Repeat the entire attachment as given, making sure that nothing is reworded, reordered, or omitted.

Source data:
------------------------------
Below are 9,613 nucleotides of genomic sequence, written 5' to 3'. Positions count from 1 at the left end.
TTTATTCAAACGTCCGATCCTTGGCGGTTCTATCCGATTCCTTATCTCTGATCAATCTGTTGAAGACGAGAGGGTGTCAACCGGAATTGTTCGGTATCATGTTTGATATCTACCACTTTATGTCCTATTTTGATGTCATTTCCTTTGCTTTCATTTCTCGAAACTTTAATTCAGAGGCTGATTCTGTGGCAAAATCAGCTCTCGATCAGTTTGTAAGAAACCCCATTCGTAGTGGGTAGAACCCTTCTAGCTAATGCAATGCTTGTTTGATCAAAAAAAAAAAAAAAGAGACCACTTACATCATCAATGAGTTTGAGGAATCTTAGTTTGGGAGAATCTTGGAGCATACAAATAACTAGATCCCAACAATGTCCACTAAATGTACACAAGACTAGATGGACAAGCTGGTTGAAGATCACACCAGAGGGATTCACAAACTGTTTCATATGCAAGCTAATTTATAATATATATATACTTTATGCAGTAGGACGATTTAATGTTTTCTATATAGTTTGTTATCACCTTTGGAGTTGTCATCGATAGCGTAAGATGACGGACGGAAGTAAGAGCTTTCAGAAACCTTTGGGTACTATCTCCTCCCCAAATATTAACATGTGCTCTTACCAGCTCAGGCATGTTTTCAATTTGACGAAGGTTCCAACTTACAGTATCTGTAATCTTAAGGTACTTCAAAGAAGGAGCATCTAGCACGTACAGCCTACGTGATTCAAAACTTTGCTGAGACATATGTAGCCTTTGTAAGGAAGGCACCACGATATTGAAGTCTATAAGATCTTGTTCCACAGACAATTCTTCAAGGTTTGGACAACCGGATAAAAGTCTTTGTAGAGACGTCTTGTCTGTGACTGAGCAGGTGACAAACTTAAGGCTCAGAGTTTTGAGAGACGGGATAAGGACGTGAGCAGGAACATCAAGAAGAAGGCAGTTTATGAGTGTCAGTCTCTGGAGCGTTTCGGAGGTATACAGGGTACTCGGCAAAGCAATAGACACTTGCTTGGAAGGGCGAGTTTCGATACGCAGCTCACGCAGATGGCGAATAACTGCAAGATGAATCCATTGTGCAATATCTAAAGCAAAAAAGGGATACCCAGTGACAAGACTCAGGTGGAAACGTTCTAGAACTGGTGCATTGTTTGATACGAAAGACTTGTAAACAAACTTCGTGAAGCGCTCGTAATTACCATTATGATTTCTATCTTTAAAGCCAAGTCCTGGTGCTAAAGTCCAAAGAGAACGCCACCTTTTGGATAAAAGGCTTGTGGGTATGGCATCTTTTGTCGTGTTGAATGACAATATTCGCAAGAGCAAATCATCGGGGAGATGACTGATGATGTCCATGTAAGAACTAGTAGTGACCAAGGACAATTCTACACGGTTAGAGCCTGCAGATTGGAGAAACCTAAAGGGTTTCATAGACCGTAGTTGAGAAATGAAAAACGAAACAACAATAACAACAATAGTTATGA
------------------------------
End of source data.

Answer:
Below are 9,613 nucleotides of genomic sequence, written 5' to 3'. Positions count from 1 at the left end.
TTTATTCAAACGTCCGATCCTTGGCGGTTCTATCCGATTCCTTATCTCTGATCAATCTGTTGAAGACGAGAGGGTGTCAACCGGAATTGTTCGGTATCATGTTTGATATCTACCACTTTATGTCCTATTTTGATGTCATTTCCTTTGCTTTCATTTCTCGAAACTTTAATTCAGAGGCTGATTCTGTGGCAAAATCAGCTCTCGATCAGTTTGTAAGAAACCCCATTCGTAGTGGGTAGAACCCTTCTAGCTAATGCAATGCTTGTTTGATCAAAAAAAAAAAAAAAGAGACCACTTACATCATCAATGAGTTTGAGGAATCTTAGTTTGGGAGAATCTTGGAGCATACAAATAACTAGATCCCAACAATGTCCACTAAATGTACACAAGACTAGATGGACAAGCTGGTTGAAGATCACACCAGAGGGATTCACAAACTGTTTCATATGCAAGCTAATTTATAATATATATATACTTTATGCAGTAGGACGATTTAATGTTTTCTATATAGTTTGTTATCACCTTTGGAGTTGTCATCGATAGCGTAAGATGACGGACGGAAGTAAGAGCTTTCAGAAACCTTTGGGTACTATCTCCTCCCCAAATATTAACATGTGCTCTTACCAGCTCAGGCATGTTTTCAATTTGACGAAGGTTCCAACTTACAGTATCTGTAATCTTAAGGTACTTCAAAGAAGGAGCATCTAGCACGTACAGCCTACGTGATTCAAAACTTTGCTGAGACATATGTAGCCTTTGTAAGGAAGGCACCACGATATTGAAGTCTATAAGATCTTGTTCCACAGACAATTCTTCAAGGTTTGGACAACCGGATAAAAGTCTTTGTAGAGACGTCTTGTCTGTGACTGAGCAGGTGACAAACTTAAGGCTCAGAGTTTTGAGAGACGGGATAAGGACGTGAGCAGGAACATCAAGAAGAAGGCAGTTTATGAGTGTCAGTCTCTGGAGCGTTTCGGAGGTATACAGGGTACTCGGCAAAGCAATAGACACTTGCTTGGAAGGGCGAGTTTCGATACGCAGCTCACGCAGATGGCGAATAACTGCAAGATGAATCCATTGTGCAATATCTAAAGCAAAAAAGGGATACCCAGTGACAAGACTCAGGTGGAAACGTTCTAGAACTGGTGCATTGTTTGATACGAAAGACTTGTAAACAAACTTCGTGAAGCGCTCGTAATTACCATTATGATTTCTATCTTTAAAGCCAAGTCCTGGTGCTAAAGTCCAAAGAGAACGCCACCTTTTGGATAAAAGGCTTGTGGGTATGGCATCTTTTGTCGTGTTGAATGACAATATTCGCAAGAGCAAATCATCGGGGAGATGACTGATGATGTCCATGTAAGAACTAGTAGTGACCAAGGACAATTCTACACGGTTAGAGCCTGCAGATTGGAGAAACCTAAAGGGTTTCATAGACCGTAGTTGAGAAATGAAAAACGAAACAACAATAACAACAATAGTTATGA